"So, guess what? Advocates and scientists pound the table and FDA didn't even have the guts to stand up for its decision. It backed off, saying 'Oh, it never happened.' Well a lot of people have that e-mail, so they put someone else in charge. I don't know that person's qualifications, but we're not headed in a good direction. So I really want FDA to be the gold standard on safety and efficacy. There are many countries around the world that are poor. They rely on what is approved by FDA because they could never afford to have an FDA. Doctors in clinical practice rely on the FDA to tell them what is a good and safe drug or what is a good and safe medical device, or an effective device. This is phenomenal.

"I just had the benefit of this myself. I wore a heart monitor, invented in the United States of America that could tell my doctors whether the drugs they had given me controlled a condition for arythmia that I have. It was just wonderful to know that it had been approved by the FDA, that it could tell me if what I was doing was safe, and it could give advice to my physician on how best to treat me.

"This is what we want the FDA to be able to do. And the drugs that people take - are they safe? Well, we've got a lot of problems. And look at what has happened. We know what happened to Vioxx, out there prematurely, where data was withheld. We have all of these questions -you want to worry about teenagers - let's worry about antidepressants. I'm worried that they can get an antidepressant faster than they can get Plan B. That's up to parents and others to control, but these antidepressants have had a very negative and dangerous effect on some teenagers. Where was FDA?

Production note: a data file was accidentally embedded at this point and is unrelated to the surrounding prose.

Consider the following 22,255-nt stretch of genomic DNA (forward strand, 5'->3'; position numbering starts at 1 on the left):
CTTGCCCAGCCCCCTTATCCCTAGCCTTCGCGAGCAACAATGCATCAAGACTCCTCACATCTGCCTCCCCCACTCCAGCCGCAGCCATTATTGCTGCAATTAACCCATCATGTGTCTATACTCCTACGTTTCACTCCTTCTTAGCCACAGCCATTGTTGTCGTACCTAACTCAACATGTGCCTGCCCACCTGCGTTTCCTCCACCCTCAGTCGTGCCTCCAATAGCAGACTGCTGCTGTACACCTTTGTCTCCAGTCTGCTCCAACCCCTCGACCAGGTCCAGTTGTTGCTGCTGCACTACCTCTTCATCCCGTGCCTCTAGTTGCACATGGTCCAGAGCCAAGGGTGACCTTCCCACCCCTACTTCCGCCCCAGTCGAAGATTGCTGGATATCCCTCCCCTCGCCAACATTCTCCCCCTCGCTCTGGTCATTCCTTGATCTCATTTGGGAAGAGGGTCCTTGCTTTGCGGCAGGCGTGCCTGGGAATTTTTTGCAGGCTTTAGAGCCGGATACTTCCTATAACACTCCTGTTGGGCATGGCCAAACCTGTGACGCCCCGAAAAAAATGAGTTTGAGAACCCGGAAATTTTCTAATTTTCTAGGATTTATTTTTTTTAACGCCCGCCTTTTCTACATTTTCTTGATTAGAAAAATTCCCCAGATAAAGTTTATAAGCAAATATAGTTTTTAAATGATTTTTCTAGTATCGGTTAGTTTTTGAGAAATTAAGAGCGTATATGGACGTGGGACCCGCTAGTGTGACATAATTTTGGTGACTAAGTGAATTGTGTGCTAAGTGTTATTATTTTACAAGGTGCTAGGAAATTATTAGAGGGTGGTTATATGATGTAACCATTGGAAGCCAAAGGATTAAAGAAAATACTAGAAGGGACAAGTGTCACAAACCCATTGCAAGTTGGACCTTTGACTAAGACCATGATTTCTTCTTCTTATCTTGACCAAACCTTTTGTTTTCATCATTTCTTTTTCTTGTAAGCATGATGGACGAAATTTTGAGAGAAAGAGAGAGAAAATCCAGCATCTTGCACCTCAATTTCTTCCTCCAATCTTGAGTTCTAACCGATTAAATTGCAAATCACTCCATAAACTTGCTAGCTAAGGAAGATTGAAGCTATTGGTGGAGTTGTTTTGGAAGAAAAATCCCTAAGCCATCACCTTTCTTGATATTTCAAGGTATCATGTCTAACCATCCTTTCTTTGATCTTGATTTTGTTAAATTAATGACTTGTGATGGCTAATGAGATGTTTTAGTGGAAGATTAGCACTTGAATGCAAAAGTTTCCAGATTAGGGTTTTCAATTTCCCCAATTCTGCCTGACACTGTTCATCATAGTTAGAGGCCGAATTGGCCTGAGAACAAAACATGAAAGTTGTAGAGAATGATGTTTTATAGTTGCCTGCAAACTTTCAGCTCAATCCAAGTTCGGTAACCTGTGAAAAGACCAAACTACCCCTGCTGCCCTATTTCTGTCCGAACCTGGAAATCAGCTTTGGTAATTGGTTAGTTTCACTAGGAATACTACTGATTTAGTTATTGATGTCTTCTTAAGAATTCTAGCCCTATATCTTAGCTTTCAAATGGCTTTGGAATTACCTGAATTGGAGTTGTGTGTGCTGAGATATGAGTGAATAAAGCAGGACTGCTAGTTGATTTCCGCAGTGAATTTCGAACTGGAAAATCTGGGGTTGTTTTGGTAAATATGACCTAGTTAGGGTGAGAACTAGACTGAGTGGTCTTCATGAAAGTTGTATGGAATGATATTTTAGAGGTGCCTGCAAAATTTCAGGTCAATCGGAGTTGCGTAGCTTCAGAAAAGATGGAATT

"Now we have these implantable defibrillators that can go into your body - wonderful devices - that can jump start your heart. But, guess what? They're bound to have short circuits - the manufacturers knew about it. FDA knew about it. And they took no action on this.

"What has happened to our FDA? Well I have fought for the right resources, I have fought for the right legislative framework for FDA, and now I'm going to fight for the right leadership. I really wish Dr. Crawford would - number one, take charge of his agency. Number two, evaluate, I'm not calling for his resignation today, though he's got to think about what he's doing over there. We cannot continue to politicize this agency. And I'm just saying to him now that if he continues to politicize it, then we will have to look at further action.

"I believe he's a decent person, but either he's getting direction from somewhere else or he's lost direction, because this is meant to be a scientific agency - standing century over the safety of our food supply, monitoring to make sure and doing the evaluations whether a drug should come into clinical practice, whether a medical device can be safe and reliable and be the tool that it was, like I just had the benefit from.

"So I say now, let us support the appropriations. Let us make sure they have the right resources, but I sure as heck want them to have the right leadership, the right leadership so that we can come to the right conclusions and people all over the world, doctors, clinicians and so on, can rely on the FDA. And I'm going to rely on FDA for science and not politics."